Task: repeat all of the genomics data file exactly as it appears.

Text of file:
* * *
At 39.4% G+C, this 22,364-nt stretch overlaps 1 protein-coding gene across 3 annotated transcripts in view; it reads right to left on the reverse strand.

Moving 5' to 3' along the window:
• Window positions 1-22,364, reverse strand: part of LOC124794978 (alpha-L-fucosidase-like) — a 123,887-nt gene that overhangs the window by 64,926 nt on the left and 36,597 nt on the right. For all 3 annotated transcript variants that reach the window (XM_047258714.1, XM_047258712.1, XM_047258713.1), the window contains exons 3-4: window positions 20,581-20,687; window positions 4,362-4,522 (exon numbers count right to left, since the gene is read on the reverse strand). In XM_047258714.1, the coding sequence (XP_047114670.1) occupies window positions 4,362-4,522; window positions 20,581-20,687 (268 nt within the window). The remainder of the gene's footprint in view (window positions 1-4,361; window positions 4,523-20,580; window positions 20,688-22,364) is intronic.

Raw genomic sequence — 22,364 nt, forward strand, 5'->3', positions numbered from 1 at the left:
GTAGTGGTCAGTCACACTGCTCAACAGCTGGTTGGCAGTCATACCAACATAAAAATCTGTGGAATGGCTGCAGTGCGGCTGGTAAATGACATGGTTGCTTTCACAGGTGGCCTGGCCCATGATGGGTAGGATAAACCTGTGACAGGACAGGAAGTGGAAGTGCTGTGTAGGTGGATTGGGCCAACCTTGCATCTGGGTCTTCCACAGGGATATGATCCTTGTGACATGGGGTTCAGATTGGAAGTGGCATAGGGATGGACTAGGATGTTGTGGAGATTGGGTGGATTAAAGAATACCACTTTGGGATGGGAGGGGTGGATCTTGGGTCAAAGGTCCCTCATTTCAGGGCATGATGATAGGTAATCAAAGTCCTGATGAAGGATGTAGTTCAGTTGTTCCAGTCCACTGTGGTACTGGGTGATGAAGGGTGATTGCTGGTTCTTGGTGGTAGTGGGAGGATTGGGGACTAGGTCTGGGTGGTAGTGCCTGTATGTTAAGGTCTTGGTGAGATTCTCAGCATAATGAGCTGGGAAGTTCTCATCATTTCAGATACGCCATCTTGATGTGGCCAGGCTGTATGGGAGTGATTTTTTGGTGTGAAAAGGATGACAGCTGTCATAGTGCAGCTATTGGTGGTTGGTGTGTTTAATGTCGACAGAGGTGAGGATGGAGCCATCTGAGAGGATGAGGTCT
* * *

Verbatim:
At 39.4% G+C, this 22,364-nt stretch overlaps 1 protein-coding gene across 3 annotated transcripts in view; it reads right to left on the reverse strand.

Moving 5' to 3' along the window:
• Window positions 1-22,364, reverse strand: part of LOC124794978 (alpha-L-fucosidase-like) — a 123,887-nt gene that overhangs the window by 64,926 nt on the left and 36,597 nt on the right. For all 3 annotated transcript variants that reach the window (XM_047258714.1, XM_047258712.1, XM_047258713.1), the window contains exons 3-4: window positions 20,581-20,687; window positions 4,362-4,522 (exon numbers count right to left, since the gene is read on the reverse strand). In XM_047258714.1, the coding sequence (XP_047114670.1) occupies window positions 4,362-4,522; window positions 20,581-20,687 (268 nt within the window). The remainder of the gene's footprint in view (window positions 1-4,361; window positions 4,523-20,580; window positions 20,688-22,364) is intronic.

Raw genomic sequence — 22,364 nt, forward strand, 5'->3', positions numbered from 1 at the left:
GTAGTGGTCAGTCACACTGCTCAACAGCTGGTTGGCAGTCATACCAACATAAAAATCTGTGGAATGGCTGCAGTGCGGCTGGTAAATGACATGGTTGCTTTCACAGGTGGCCTGGCCCATGATGGGTAGGATAAACCTGTGACAGGACAGGAAGTGGAAGTGCTGTGTAGGTGGATTGGGCCAACCTTGCATCTGGGTCTTCCACAGGGATATGATCCTTGTGACATGGGGTTCAGATTGGAAGTGGCATAGGGATGGACTAGGATGTTGTGGAGATTGGGTGGATTAAAGAATACCACTTTGGGATGGGAGGGGTGGATCTTGGGTCAAAGGTCCCTCATTTCAGGGCATGATGATAGGTAATCAAAGTCCTGATGAAGGATGTAGTTCAGTTGTTCCAGTCCACTGTGGTACTGGGTGATGAAGGGTGATTGCTGGTTCTTGGTGGTAGTGGGAGGATTGGGGACTAGGTCTGGGTGGTAGTGCCTGTATGTTAAGGTCTTGGTGAGATTCTCAGCATAATGAGCTGGGAAGTTCTCATCATTTCAGATACGCCATCTTGATGTGGCCAGGCTGTATGGGAGTGATTTTTTGGTGTGAAAAGGATGACAGCTGTCATAGTGCAGCTATTGGTGGTTGGTGTGTTTAATGTCGACAGAGGTGAGGATGGAGCCATCTGAGAGGATGAGGTCT